princes-window Those who are unfortunate to live outside easy access to Nashville, but savvy enough to be aware of our local, fiery flavor, are likely to be acquainted with Prince’s Hot Chicken Shack. The original, cash-only, hot chicken restaurant has been widely featured by food bloggers, press, and travel television. Despite its high profile, Prince’s is not the easiest hot chicken place to reach. Nonetheless, their chicken is delicious and lives up to their moniker: Prince’s is genuinely a prince (but not a king) among hot chicken places. Their crunchy crust and unique, spicy flavor makes it easy to see how they started a hot chicken wildfire in Nashville.

Location

Prince’s isn’t hard to find and is merely minutes from the downtown hotels, but simply spotting it on a map doesn’t tell the whole story. Located in a relatively run-down part of East Nashville (or East Nasty, as some local residents quip), Prince’s is squarely between several high crime neighborhoods and among several less than five star hotels. Still, we have yet to encounter a problem while visiting and Prince’s has always had an armed security guard on site (much to the shock of one European couple we met there) to help keep the crime outside. We wouldn’t leave a wallet or GPS in plain sight in our car, but visiting is probably worth the risk to enjoy some of the best food Nashville has to offer.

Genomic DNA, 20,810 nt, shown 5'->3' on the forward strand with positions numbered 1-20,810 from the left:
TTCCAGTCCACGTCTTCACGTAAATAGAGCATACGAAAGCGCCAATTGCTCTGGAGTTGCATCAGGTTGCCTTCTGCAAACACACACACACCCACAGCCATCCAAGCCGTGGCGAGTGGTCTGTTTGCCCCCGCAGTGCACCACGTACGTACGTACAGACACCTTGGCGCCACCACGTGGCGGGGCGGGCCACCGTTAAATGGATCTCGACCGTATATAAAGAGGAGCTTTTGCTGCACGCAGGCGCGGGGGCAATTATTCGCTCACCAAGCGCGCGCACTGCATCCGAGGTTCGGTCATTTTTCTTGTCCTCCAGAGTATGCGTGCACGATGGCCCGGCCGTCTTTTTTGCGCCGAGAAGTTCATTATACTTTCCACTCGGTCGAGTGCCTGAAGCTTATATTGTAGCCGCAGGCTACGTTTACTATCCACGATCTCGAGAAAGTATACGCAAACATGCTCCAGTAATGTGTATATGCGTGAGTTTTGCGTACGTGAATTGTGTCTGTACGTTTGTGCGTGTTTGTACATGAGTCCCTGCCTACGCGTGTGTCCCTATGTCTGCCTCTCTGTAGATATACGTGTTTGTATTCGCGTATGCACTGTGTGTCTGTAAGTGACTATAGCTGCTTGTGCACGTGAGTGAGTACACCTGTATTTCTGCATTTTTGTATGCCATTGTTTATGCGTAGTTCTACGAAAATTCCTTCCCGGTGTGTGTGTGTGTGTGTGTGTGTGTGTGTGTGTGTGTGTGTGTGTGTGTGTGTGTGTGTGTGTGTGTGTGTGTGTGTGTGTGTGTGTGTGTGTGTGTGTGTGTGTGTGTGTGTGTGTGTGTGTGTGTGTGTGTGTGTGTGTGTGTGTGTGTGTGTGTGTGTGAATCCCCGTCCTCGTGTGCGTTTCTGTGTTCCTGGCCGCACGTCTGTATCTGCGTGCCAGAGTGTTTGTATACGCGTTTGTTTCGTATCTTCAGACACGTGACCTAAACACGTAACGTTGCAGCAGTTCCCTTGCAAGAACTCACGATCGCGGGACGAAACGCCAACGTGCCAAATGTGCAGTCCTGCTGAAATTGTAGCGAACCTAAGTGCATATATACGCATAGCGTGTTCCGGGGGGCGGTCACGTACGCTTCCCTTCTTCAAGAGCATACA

Speaking of vehicles, Prince’s is located in a small strip mall and has limited spaces immediately in front of the store, but an auxiliary dirt lot just to the west never seems to fill up. Overall, parking at Prince’s is easier than most chicken joints, despite its considerable popularity.

The Chicken

There are likely those who hold Prince’s in high esteem because it was the first, both popularizing the concept and hanging the first shack shingle. But, devotion alone doesn’t make Prince’s Hot Chicken Shack good. One bite of Prince’s salty-spicy chicken is enough to understand why the first shack is still among the best. Prince’s survives because it offers a moist, well-cooked, uniquely flavored fried chicken with charming, if edgy, local flare.